66. Since the applicant was detained in the premises of the Plovdiv Investigation Service between 25 December 1997 and 16 June 1998, the findings of the CPT, in particular, in their 1995 and 1999 reports, provide a reliable basis for the assessment of the conditions in which he was imprisoned. The Court notes in this respect that the CPT described the conditions in many investigation detention facilities as inhuman and degrading (see paragraphs 37 and 43-55 above).
67. The applicant was detained in a cell of 10.5 square metres occupied by four detainees. As no possibility for outdoor or out-of-cell activities was provided, he had to spend in the cell – which had no window and was illuminated by a single electrical bulb – practically all his time, except for two short visits per day to the sanitary facilities (see paragraphs 38-40 above).
68. The applicant was 26 years old at the time and was apparently physically healthy. As to his mental condition, the Court is unable to arrive at safe conclusions. The authorities were aware that he had been admitted to a psychiatric hospital a year or two earlier. While the psychiatrists who examined him in April 1998 found that he was mentally healthy, their conclusion only concerned the applicant's legal capacity to stand trial (see paragraph 41 above). On the other hand, the applicant has not shown that he had been in need of psychiatric help while in detention and that such help had been denied.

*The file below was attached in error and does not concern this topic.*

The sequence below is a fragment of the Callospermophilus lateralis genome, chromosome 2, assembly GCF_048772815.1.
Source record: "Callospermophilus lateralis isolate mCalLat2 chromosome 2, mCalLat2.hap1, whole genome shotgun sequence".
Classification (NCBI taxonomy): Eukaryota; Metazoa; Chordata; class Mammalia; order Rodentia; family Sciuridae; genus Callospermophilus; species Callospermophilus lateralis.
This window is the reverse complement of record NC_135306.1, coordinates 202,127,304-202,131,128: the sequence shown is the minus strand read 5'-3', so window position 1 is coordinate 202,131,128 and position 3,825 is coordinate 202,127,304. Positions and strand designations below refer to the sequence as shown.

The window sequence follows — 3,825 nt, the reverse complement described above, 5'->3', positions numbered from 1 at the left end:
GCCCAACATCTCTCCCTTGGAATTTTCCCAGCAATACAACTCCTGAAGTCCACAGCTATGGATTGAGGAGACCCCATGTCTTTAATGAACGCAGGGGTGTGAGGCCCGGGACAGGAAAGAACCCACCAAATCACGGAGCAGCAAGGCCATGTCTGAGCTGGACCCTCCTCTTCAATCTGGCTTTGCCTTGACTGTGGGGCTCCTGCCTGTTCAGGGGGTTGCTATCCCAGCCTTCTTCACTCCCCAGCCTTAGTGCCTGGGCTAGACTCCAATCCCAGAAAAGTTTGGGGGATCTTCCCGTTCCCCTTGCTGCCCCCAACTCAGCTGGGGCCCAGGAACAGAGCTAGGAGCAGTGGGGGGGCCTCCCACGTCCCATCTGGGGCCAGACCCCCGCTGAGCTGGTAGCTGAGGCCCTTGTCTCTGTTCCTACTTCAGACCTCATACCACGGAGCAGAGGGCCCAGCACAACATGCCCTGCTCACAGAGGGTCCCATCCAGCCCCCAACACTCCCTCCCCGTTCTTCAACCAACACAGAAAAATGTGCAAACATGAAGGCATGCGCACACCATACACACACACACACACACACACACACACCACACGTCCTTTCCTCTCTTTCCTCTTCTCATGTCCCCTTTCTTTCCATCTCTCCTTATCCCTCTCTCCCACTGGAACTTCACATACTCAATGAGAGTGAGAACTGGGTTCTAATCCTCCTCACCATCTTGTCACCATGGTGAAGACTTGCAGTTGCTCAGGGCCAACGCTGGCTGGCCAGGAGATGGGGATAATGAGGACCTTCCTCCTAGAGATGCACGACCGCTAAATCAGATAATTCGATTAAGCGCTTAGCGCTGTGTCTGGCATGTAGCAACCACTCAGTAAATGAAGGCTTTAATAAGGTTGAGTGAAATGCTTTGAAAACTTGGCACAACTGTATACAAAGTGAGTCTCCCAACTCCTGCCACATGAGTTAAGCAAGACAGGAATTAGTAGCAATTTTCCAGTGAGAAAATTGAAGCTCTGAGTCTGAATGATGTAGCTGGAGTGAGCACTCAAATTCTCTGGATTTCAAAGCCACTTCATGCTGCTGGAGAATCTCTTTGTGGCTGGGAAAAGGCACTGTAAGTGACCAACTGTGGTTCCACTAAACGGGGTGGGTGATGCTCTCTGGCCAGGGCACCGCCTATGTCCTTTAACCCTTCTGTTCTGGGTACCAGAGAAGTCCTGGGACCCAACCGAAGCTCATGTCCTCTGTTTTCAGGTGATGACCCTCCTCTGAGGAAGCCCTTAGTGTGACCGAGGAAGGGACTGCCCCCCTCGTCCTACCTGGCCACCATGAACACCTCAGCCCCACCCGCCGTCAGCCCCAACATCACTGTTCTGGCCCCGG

69. At all events, the Court considers that the fact that the applicant had to spent practically 24 hours per day during nearly six months in an overcrowded cell without exposure to natural light and without any possibility for physical and other out-of-cell activities must have been detrimental to his health and must have caused intense suffering. Indeed, in May 1998 the Plovdiv District Court, having heard the applicant's request to be released in view of, inter alia, the unacceptable conditions, recommended his transfer to another detention facility (see paragraphs 26-28 above).
70. While the Court does not accept the applicant's contention that the detention conditions were intended to degrade or humiliate him, there is little doubt that certain aspects of the stringent regime could be seen as humiliating.
71. In particular, subjecting a detainee to the humiliation of having to relieve himself in a bucket in the presence of other inmates can have no justification, except in specific situations where allowing visits to the sanitary facilities would pose a concrete and serious safety risk. However, no security risks were invoked by the Government as grounds for the restrictive regime to which the applicant was subjected at the premises of the Plovdiv Investigation Service.